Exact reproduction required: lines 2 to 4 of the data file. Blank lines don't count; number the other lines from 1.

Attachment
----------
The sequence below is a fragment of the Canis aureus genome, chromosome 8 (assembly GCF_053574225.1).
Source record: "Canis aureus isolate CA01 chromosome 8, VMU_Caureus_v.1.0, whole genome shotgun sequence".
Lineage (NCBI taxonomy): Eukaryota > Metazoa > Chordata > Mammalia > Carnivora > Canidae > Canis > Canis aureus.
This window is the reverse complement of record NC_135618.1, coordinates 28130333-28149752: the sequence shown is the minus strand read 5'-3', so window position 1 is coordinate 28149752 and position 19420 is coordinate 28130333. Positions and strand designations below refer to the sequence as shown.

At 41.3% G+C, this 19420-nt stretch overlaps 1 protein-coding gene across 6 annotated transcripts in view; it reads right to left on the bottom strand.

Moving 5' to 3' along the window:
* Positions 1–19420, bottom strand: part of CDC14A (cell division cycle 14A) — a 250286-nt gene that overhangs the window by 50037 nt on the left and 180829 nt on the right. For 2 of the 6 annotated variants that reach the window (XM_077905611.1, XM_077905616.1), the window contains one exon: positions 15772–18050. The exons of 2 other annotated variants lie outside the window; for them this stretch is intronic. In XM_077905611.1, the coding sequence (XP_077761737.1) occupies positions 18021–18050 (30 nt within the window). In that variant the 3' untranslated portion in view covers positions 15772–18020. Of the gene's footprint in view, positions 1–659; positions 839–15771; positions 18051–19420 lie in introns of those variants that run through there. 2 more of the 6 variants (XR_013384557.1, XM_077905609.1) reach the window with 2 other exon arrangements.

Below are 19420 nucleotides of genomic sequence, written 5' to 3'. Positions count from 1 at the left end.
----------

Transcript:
Source record: "Canis aureus isolate CA01 chromosome 8, VMU_Caureus_v.1.0, whole genome shotgun sequence".
Lineage (NCBI taxonomy): Eukaryota > Metazoa > Chordata > Mammalia > Carnivora > Canidae > Canis > Canis aureus.
This window is the reverse complement of record NC_135618.1, coordinates 28130333-28149752: the sequence shown is the minus strand read 5'-3', so window position 1 is coordinate 28149752 and position 19420 is coordinate 28130333. Positions and strand designations below refer to the sequence as shown.